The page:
Cleverly (and perhaps controversially for some), the identity of the murderer, and that of someone behind another crime Andreas gets involved in later in the game, are never confirmed. There's no canonical culprit on Obsidian's side, meaning you simply have to live with your decision. Pentiment isn't a claustral police procedural where you gather all the suspects in the chapterhouse and lay out the killer's ingenious plan like a 16th century Poirot. Dig deep enough and you'll find compelling motives, circumstantial evidence, and other things that might point to a certain person. But there's no forensic evidence to back them up. Ultimately, it's down to instinct—and people won't forget who you accuse.
While Pentiment is not strictly an RPG, it does offer plenty of opportunities for role-playing. Maler is, in some ways, a fixed character. But you can also make some choices about his past that impact the narrative in a lot of minor, and some major, ways. My Andreas spent his wanderjahr, or wandering years, in Italy, and as a result can speak Italian, a little Greek, and can reference cultural touchstones from the region. I also decided he was a hedonist, making him socially adept and well-versed in all the enjoyable vices the Holy Roman Empire has to offer. I mean, he is an artist after all. This trait opens up some of the game's funniest dialogue, usually at the expense of disapproving nuns, priests, and monks.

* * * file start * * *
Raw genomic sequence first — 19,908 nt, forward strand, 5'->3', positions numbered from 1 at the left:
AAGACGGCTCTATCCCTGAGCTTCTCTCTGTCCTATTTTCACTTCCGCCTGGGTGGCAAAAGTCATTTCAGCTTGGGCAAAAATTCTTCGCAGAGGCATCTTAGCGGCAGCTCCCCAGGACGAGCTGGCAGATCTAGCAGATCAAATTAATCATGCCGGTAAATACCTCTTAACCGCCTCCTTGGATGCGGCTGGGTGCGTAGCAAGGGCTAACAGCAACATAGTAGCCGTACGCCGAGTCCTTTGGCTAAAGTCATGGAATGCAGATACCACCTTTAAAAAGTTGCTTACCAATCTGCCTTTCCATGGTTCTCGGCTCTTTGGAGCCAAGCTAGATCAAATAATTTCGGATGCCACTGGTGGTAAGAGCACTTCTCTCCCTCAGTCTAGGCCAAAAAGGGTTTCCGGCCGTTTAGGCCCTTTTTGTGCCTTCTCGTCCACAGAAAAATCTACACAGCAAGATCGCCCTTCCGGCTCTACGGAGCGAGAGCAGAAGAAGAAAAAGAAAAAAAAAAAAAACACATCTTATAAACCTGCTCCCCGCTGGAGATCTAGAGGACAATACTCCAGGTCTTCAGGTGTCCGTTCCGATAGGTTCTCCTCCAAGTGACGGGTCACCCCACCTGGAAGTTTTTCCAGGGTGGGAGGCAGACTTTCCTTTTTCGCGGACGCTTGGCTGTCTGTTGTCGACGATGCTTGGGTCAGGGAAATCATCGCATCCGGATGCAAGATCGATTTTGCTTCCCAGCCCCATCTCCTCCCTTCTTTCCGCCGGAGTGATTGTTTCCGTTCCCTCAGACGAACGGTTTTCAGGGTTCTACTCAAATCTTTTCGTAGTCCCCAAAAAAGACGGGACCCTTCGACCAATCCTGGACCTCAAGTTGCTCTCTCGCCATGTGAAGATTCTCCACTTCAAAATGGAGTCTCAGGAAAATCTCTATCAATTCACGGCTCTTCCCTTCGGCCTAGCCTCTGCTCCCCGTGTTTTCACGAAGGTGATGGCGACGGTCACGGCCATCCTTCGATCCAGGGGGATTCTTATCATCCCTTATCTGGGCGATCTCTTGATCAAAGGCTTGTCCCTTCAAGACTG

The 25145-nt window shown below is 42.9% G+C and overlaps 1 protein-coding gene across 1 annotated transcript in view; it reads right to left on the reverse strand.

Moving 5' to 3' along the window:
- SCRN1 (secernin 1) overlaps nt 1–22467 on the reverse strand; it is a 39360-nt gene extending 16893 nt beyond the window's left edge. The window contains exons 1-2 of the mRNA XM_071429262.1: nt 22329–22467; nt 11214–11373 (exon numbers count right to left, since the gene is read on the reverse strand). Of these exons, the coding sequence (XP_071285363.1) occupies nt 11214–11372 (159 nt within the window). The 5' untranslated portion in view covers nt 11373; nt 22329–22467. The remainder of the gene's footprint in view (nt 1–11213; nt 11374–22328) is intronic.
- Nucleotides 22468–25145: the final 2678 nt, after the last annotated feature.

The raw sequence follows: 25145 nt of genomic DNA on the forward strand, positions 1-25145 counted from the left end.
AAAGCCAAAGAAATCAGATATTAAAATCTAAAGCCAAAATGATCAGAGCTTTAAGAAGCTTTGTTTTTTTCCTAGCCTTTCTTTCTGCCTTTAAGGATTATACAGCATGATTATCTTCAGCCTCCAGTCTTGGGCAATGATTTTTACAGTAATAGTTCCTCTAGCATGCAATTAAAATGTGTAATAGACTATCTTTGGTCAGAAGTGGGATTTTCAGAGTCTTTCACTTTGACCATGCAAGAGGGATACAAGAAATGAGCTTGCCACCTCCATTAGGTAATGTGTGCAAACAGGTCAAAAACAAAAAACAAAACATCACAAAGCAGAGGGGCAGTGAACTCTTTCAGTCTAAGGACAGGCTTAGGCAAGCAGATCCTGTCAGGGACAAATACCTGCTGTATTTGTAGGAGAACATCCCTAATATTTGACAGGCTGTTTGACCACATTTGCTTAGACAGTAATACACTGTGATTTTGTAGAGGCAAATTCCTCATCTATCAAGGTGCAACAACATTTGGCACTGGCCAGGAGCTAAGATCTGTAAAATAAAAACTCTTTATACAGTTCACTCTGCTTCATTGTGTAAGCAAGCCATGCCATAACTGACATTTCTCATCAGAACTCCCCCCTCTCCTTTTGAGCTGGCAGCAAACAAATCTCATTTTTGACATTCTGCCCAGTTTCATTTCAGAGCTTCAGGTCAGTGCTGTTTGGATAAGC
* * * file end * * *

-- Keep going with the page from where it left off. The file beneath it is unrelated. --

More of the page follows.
My Andreas also studied medicine at university, learning about the human body, death, and illness. This came in handy for establishing the gruesome particulars of the baron's death. Additionally, he has an understanding of the night sky, constellations, heavenly bodies, animals, plants, healing herbs, and my personal favourite, the occult. Alchemy, necromancy, magic rituals, ancient rites—you name it and he's studied it, albeit from a purely academic perspective. The last thing you want to be caught doing in the 1500s is actually dabbling in black magic and witchcraft. These traits combined to create a character that felt unique to me, and your version of him will likely be very different to mine.
Between acts, the game takes you inside Maler's dreams, where he speaks with historical figures including Greek philosopher Socrates, legendary Christian patriarch Prester John, and Saint Grobian, the patron saint of crude and vulgar people. On occasion, when presented with a potentially impactful choice in the waking world, these characters will act as advisors. Socrates may suggest a tactful, philosophical approach (as philosophers are wont to do), while the mischievous Grobian will encourage you to give into your basest, most selfish urges. A neat narrative trick, but a little underused. As the game went on there seemed to be fewer of these amusing moral interventions.